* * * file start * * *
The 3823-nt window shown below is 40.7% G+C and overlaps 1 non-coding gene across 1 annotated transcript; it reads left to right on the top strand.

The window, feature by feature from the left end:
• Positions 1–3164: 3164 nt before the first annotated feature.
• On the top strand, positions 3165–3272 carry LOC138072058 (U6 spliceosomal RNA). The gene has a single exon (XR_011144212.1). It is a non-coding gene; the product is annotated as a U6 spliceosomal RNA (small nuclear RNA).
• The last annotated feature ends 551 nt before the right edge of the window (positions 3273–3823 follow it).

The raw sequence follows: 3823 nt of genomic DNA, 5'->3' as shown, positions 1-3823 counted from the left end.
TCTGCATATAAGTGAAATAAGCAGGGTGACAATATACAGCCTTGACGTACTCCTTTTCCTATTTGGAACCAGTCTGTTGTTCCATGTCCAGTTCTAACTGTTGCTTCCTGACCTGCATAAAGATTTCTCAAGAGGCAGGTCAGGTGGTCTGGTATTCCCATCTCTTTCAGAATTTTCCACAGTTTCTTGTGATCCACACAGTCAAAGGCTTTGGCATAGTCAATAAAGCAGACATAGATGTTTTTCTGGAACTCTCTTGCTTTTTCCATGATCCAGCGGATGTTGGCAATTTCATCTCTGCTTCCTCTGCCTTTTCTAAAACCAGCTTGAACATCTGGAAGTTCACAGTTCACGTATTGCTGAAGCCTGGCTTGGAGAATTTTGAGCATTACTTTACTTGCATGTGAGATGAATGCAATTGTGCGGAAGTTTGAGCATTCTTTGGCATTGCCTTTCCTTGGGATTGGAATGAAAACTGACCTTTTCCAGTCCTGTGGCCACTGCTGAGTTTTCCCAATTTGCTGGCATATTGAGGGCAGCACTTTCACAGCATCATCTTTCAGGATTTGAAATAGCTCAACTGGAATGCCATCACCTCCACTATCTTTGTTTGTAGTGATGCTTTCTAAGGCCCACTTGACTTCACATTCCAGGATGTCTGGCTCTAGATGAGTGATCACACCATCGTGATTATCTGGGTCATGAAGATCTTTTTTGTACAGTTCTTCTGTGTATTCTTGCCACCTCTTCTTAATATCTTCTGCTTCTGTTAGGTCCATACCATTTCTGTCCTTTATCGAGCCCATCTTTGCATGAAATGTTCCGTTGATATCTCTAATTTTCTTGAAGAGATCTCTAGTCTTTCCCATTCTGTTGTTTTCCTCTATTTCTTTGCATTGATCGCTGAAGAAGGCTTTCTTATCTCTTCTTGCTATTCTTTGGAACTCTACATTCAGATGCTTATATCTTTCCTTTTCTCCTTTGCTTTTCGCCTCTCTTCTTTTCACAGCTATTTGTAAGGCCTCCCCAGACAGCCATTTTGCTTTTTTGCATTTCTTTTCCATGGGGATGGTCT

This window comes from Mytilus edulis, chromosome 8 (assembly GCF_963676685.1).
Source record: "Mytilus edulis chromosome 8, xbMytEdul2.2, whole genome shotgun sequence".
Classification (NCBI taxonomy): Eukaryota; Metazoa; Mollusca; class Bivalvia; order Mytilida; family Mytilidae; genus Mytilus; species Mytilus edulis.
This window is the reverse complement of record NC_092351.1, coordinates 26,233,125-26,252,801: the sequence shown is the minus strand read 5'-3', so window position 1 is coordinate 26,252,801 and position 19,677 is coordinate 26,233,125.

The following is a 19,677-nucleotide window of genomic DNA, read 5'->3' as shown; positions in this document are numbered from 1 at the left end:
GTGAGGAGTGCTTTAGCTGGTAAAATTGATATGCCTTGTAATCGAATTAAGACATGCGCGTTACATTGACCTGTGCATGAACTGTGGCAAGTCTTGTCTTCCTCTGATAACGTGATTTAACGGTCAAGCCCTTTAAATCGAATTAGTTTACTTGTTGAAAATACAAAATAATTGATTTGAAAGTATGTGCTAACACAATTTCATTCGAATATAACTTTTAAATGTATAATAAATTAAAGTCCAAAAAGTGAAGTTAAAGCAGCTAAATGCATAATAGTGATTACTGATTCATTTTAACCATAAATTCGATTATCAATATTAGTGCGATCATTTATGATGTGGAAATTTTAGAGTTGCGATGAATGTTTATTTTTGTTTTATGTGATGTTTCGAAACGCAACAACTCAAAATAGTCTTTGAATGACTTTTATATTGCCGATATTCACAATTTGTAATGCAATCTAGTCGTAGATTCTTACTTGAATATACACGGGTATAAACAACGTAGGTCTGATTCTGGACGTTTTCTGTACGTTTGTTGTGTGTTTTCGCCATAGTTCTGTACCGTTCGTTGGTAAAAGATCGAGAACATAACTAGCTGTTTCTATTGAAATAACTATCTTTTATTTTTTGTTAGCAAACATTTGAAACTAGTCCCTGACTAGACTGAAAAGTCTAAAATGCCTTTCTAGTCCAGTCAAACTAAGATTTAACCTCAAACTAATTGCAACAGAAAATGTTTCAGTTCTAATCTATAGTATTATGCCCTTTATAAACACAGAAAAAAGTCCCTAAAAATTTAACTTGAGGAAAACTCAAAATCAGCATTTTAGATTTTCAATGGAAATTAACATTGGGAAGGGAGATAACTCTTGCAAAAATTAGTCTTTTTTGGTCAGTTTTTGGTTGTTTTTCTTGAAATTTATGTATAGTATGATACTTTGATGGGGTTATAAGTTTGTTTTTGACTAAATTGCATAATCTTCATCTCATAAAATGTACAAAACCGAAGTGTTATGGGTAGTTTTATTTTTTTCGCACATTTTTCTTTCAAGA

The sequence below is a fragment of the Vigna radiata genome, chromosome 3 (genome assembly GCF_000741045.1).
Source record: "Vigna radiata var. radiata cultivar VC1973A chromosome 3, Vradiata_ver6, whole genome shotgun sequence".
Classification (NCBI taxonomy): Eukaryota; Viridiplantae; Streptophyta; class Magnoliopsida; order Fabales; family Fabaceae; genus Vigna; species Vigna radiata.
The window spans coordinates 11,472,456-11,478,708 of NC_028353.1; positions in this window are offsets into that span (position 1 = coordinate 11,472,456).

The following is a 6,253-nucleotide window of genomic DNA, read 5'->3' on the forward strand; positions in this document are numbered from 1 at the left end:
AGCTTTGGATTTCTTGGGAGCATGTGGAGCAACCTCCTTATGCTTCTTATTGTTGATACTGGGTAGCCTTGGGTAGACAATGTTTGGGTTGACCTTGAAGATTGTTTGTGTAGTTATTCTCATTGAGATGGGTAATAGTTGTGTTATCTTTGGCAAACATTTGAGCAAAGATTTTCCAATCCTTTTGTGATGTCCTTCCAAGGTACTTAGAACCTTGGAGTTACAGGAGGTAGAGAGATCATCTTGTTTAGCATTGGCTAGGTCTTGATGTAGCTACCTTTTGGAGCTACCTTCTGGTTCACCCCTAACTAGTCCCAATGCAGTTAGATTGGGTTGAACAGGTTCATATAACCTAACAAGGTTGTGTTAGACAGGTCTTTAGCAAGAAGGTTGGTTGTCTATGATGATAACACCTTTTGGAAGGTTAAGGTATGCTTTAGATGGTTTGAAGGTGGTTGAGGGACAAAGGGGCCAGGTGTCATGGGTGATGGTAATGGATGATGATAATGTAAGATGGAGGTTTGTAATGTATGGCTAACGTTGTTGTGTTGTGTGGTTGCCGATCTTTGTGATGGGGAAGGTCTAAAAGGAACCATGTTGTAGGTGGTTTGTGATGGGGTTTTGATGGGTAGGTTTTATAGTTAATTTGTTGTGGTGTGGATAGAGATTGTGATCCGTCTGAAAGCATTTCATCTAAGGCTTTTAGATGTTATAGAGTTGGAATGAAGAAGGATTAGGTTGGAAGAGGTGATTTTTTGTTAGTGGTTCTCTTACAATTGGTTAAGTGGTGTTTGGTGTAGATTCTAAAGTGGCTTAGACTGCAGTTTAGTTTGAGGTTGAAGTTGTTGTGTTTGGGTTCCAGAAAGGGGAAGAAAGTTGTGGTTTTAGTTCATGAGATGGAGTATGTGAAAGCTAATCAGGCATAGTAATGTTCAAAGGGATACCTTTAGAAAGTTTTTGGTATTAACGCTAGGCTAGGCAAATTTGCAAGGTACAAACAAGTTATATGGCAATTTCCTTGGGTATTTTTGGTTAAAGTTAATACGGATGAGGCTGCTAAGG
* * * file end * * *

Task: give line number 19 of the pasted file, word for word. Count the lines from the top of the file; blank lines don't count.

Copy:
AGCTTTGGATTTCTTGGGAGCATGTGGAGCAACCTCCTTATGCTTCTTATTGTTGATACTGGGTAGCCTTGGGTAGACAATGTTTGGGTTGACCTTGAAGATTGTTTGTGTAGTTATTCTCATTGAGATGGGTAATAGTTGTGTTATCTTTGGCAAACATTTGAGCAAAGATTTTCCAATCCTTTTGTGATGTCCTTCCAAGGTACTTAGAACCTTGGAGTTACAGGAGGTAGAGAGATCATCTTGTTTAGCATTGGCTAGGTCTTGATGTAGCTACCTTTTGGAGCTACCTTCTGGTTCACCCCTAACTAGTCCCAATGCAGTTAGATTGGGTTGAACAGGTTCATATAACCTAACAAGGTTGTGTTAGACAGGTCTTTAGCAAGAAGGTTGGTTGTCTATGATGATAACACCTTTTGGAAGGTTAAGGTATGCTTTAGATGGTTTGAAGGTGGTTGAGGGACAAAGGGGCCAGGTGTCATGGGTGATGGTAATGGATGATGATAATGTAAGATGGAGGTTTGTAATGTATGGCTAACGTTGTTGTGTTGTGTGGTTGCCGATCTTTGTGATGGGGAAGGTCTAAAAGGAACCATGTTGTAGGTGGTTTGTGATGGGGTTTTGATGGGTAGGTTTTATAGTTAATTTGTTGTGGTGTGGATAGAGATTGTGATCCGTCTGAAAGCATTTCATCTAAGGCTTTTAGATGTTATAGAGTTGGAATGAAGAAGGATTAGGTTGGAAGAGGTGATTTTTTGTTAGTGGTTCTCTTACAATTGGTTAAGTGGTGTTTGGTGTAGATTCTAAAGTGGCTTAGACTGCAGTTTAGTTTGAGGTTGAAGTTGTTGTGTTTGGGTTCCAGAAAGGGGAAGAAAGTTGTGGTTTTAGTTCATGAGATGGAGTATGTGAAAGCTAATCAGGCATAGTAATGTTCAAAGGGATACCTTTAGAAAGTTTTTGGTATTAACGCTAGGCTAGGCAAATTTGCAAGGTACAAACAAGTTATATGGCAATTTCCTTGGGTATTTTTGGTTAAAGTTAATACGGATGAGGCTGCTAAGG